Astranis shifts to Plan B after its commercial internet satellite malfunctions in orbit

July 24, 2023: On Friday, Satellite internet service provider Astranis said its first commercial satellite in orbit, planned to provide Alaska range, has malfunctioned. A backup satellite is scheduled for the leap.

It’s an early setback for a unique approach to providing internet service to underserved communities in remote locations. Astranis reported in May that Arcturus was working “correctly” and could start servicing Alaskans as soon as mid-June.

The company’s Arcturus satellite suffered an issue with both its solar arrays, the company said. The problem “first showed up a couple of weeks ago,” Astranis CEO John Gedmark said.

On Monday, the company identified the root cause: solar array drive assembly made by a vendor and not by Astranis.

“Solar array drives are motors that rotate the solar arrays to ensure they’re always pointed at the sun, and they transmit that power back into the spacecraft. So if they stop responding and rotating, you don’t get the full power you need,” Gedmark said.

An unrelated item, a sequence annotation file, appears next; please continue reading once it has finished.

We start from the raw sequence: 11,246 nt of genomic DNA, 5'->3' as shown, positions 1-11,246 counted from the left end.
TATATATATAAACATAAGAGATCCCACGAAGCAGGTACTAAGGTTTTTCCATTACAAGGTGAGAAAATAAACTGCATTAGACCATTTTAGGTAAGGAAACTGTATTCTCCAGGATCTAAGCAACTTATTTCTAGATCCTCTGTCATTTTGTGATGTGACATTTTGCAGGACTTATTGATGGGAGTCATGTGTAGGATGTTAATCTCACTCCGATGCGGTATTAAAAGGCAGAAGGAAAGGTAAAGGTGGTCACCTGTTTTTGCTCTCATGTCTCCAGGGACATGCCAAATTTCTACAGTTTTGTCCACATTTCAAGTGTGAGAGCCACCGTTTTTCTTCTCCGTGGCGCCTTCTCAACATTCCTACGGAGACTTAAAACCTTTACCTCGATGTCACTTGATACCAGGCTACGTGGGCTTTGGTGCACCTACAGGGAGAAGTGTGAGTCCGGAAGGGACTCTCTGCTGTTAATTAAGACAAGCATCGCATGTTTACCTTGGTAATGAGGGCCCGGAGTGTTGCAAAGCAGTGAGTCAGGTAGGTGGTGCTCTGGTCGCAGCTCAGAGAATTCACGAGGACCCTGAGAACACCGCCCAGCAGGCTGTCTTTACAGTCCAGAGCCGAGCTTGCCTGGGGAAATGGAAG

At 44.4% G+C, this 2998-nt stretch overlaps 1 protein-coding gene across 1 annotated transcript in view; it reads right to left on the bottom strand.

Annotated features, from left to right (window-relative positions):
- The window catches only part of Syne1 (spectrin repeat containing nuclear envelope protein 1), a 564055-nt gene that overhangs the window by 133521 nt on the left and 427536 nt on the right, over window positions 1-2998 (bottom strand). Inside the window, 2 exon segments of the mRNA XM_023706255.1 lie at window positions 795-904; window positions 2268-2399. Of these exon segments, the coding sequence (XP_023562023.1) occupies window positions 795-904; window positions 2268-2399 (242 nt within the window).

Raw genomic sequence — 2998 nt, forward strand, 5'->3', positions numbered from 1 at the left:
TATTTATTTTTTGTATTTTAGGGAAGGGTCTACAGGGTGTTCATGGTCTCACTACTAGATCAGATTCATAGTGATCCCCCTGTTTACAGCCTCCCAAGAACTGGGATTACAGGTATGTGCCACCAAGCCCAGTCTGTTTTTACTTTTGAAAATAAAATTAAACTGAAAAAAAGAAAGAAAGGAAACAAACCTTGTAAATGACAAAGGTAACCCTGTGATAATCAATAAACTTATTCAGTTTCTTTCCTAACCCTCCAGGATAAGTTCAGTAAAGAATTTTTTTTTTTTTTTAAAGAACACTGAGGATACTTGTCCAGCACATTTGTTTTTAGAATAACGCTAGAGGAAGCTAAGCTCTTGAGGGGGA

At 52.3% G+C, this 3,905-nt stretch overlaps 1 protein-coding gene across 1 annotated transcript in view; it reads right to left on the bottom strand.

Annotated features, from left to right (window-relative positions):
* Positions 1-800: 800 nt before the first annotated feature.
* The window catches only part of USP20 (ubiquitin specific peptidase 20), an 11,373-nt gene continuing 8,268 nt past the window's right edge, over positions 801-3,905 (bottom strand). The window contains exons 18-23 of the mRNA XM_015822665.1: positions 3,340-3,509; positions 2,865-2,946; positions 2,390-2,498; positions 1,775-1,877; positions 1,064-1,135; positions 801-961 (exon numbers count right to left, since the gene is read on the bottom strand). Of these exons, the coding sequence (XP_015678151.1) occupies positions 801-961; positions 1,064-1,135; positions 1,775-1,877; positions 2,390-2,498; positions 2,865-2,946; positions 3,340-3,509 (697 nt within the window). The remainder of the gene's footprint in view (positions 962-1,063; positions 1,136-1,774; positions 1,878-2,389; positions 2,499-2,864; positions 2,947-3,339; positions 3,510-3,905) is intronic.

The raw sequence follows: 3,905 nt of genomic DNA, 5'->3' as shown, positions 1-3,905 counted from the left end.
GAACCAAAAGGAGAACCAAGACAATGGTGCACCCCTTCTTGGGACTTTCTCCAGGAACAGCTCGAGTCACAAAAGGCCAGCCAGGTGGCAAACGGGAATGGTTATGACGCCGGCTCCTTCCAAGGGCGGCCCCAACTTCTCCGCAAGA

The lack of power from the solar arrays means that its broadband communications “cannot operate at full capacity,” Gedmark said, but Astranis has identified the issue and knows how to fix it on future satellites.

Additionally, the company said Astranis has “full control” of Arcturus.

The company refused to name the vendor that supplied the solar array drives. Gedmark confirmed on Friday that, until the solar array issue, the Astranis-built parts were working. The group had completed early protests of connecting to remote areas in Alaska.

Posts You Might Like
U.S. and Japan attack an agreement on the Supply of Minerals for E.V. Batteries
Article Name
U.S. and Japan attack an agreement on the Supply of Minerals for E.V. Batteries
Publisher Name
The Women Leaders
Publisher Logo